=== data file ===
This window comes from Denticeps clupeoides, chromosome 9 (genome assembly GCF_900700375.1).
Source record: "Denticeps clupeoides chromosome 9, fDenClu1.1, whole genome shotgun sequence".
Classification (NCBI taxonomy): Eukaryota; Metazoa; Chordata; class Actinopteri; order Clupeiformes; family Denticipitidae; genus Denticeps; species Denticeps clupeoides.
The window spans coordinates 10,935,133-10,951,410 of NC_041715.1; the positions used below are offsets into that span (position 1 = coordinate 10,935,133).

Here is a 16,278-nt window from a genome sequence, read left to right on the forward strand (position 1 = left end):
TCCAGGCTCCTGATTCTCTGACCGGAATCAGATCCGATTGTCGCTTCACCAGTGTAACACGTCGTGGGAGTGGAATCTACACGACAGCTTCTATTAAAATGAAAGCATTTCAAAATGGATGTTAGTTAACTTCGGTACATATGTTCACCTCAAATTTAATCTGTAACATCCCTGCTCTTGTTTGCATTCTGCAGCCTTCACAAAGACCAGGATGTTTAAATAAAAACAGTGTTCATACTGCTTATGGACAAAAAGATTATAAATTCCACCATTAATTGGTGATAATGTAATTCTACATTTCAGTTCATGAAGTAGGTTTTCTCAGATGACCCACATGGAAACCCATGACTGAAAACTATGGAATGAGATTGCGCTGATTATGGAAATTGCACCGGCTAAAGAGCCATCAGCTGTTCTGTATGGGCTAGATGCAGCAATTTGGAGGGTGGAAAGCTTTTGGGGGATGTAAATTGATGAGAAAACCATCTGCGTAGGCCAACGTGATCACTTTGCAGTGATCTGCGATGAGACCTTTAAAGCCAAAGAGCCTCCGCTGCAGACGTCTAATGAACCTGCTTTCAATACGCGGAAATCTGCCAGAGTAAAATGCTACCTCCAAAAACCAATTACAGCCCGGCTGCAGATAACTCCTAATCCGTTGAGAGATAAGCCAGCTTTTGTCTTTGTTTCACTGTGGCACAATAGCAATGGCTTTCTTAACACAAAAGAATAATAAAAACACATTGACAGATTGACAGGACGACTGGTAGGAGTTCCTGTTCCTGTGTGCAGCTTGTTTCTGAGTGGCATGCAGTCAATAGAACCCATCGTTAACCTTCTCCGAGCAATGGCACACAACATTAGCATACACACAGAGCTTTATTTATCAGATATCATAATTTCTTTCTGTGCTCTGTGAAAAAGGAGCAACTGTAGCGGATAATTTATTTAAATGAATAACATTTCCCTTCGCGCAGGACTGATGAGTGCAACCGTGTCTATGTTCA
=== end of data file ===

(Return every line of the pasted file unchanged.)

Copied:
This window comes from Denticeps clupeoides, chromosome 9 (genome assembly GCF_900700375.1).
Source record: "Denticeps clupeoides chromosome 9, fDenClu1.1, whole genome shotgun sequence".
Classification (NCBI taxonomy): Eukaryota; Metazoa; Chordata; class Actinopteri; order Clupeiformes; family Denticipitidae; genus Denticeps; species Denticeps clupeoides.
The window spans coordinates 10,935,133-10,951,410 of NC_041715.1; the positions used below are offsets into that span (position 1 = coordinate 10,935,133).

Here is a 16,278-nt window from a genome sequence, read left to right on the forward strand (position 1 = left end):
TCCAGGCTCCTGATTCTCTGACCGGAATCAGATCCGATTGTCGCTTCACCAGTGTAACACGTCGTGGGAGTGGAATCTACACGACAGCTTCTATTAAAATGAAAGCATTTCAAAATGGATGTTAGTTAACTTCGGTACATATGTTCACCTCAAATTTAATCTGTAACATCCCTGCTCTTGTTTGCATTCTGCAGCCTTCACAAAGACCAGGATGTTTAAATAAAAACAGTGTTCATACTGCTTATGGACAAAAAGATTATAAATTCCACCATTAATTGGTGATAATGTAATTCTACATTTCAGTTCATGAAGTAGGTTTTCTCAGATGACCCACATGGAAACCCATGACTGAAAACTATGGAATGAGATTGCGCTGATTATGGAAATTGCACCGGCTAAAGAGCCATCAGCTGTTCTGTATGGGCTAGATGCAGCAATTTGGAGGGTGGAAAGCTTTTGGGGGATGTAAATTGATGAGAAAACCATCTGCGTAGGCCAACGTGATCACTTTGCAGTGATCTGCGATGAGACCTTTAAAGCCAAAGAGCCTCCGCTGCAGACGTCTAATGAACCTGCTTTCAATACGCGGAAATCTGCCAGAGTAAAATGCTACCTCCAAAAACCAATTACAGCCCGGCTGCAGATAACTCCTAATCCGTTGAGAGATAAGCCAGCTTTTGTCTTTGTTTCACTGTGGCACAATAGCAATGGCTTTCTTAACACAAAAGAATAATAAAAACACATTGACAGATTGACAGGACGACTGGTAGGAGTTCCTGTTCCTGTGTGCAGCTTGTTTCTGAGTGGCATGCAGTCAATAGAACCCATCGTTAACCTTCTCCGAGCAATGGCACACAACATTAGCATACACACAGAGCTTTATTTATCAGATATCATAATTTCTTTCTGTGCTCTGTGAAAAAGGAGCAACTGTAGCGGATAATTTATTTAAATGAATAACATTTCCCTTCGCGCAGGACTGATGAGTGCAACCGTGTCTATGTTCA